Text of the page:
The Blue Man

The blue man is lying in the middle of the sidewalk. The crowd flows around him like a river, foamy collisions on either side of him. Between the storefront to the right and the city traffic on the left, there’s room for about two and a half people to get through at one time.

Half a cell phone conversation passes by on my left. Look, if they don’t like the deal, they don’t have to take the deal, but this is still the deal. The man, suited, moves around the blue man lying in his way. Flowing like water.

“Yeah, screw you too, buddy,” the blue man says.

The blue man is propped up on his elbow like a model. The blue man’s big belly is spilling onto the pavement, long hairs curling off his exposed belly button, curling around his rubbery purple nipples.

The blue man looks up at me, at me looking at him.

“The fuck are you looking at, asshole?” the guy says.

“What does that mean?” I say. “The coffee can?”

The rusted coffee can in front of him has a sign on it:

 Truth: $1

“The fuck you think it means?” he says.

“You’re selling…the truth?” I say.

“Yeah! It’s not fucking rocket science, is it?” Like I’m the crazy one here.

“How are you — I mean, how does that work?”

“Pay up, buddy.”

At my back, the crowd on the side walk splits and splits and splits, one stream to the left and one stream to the right. We are invisible. The blue man is invisible, and I am invisible in his sphere of influence.

I take my wallet out of my pocket. I throw a dollar in the coffee can. It falls in there next to some quarters. I’m not the only person who’s tried to buy the truth today.

“Truth is,” the blue man says, “you’re lost. You don’t know where you’re going, in this city or in your life. And you need to get your shit together before you end up on the wrong side of town. They’ll kill you for a buck, over there.”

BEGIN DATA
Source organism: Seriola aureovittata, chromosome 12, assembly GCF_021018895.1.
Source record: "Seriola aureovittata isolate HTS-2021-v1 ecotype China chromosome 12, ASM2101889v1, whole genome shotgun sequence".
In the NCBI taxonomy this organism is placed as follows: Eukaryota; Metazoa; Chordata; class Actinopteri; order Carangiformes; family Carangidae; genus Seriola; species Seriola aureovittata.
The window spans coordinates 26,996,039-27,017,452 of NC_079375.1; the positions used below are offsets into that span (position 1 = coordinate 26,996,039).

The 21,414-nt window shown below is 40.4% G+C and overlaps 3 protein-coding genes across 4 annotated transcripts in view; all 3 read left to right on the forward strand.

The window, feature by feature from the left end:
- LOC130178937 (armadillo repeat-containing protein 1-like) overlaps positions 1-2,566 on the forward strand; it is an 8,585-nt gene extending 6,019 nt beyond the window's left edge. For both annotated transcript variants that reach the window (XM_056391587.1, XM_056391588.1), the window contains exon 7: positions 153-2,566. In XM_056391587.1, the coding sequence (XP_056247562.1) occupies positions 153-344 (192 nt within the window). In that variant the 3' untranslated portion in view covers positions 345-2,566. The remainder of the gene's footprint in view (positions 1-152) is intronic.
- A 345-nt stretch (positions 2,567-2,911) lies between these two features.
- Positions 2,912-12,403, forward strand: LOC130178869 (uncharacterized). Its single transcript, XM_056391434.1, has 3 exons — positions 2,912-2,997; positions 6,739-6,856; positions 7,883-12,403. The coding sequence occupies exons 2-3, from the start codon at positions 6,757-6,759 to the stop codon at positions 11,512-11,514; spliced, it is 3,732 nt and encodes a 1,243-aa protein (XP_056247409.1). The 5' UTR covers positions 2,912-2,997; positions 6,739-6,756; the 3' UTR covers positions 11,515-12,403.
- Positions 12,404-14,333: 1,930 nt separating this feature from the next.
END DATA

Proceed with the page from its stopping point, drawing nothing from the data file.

He looks up at me.

I look down at him.

“What, you want some more?” he says.

“I mean. That doesn’t really answer any of my questions.”

The blue man sighs. His fat belly rises and falls. He reaches out with one hand and twists the coffee can.

The sign on the other side:

Questions Answered: $5

I throw a five in the coffee can.

“Ask away.”

“Who are you?”

“I am the God of Truth. I know all things about all things.”


“My name is Truman.”

“That’s kind of…on the nose.”

He glares at me.

“I’m just saying.” I look at the crowd flowing around us. “What are you doing here?”

“Trying to make a buck.” He shrugs. Shoulders wide enough to hold up the world but so fat it would keep sliding off. “No one’s interested.”

“Well, you do look kind of crazy.”

“Screw you, buddy.”

“Can you tell me–” I look over my shoulder, but the crowd is ignoring me. I am crazy by association. “Can you tell what I should do with my life?”

“I’m not a fortune teller.”

“Oh.” I shrug. I put my hands in my pockets. “Okay.”

“You want anything else, it’s gonna cost you, okay?”

I let myself drift back into the crowd. The current carries me away.

Maybe it’s just me. But I feel like people aren’t bumping into me so much anymore. I feel like I have a little more elbow room. People aren’t looking at me. People are walking a little too far to either side of me. I wonder if a little of the truth got on me. I look at my hands. They don’t look blue to me. But I don’t know what other people see.

From far away, I hear the blue guy’s voice: “Hey, lady, you wanna buy some truth?”

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Hi, I’m Mitchell Nelson.

I wrote The Cannibal’s Daughter and some other books. I blog on this site occasionally, but I spend most of my time writing new fiction. You can read more about me here, if that's what you're into.

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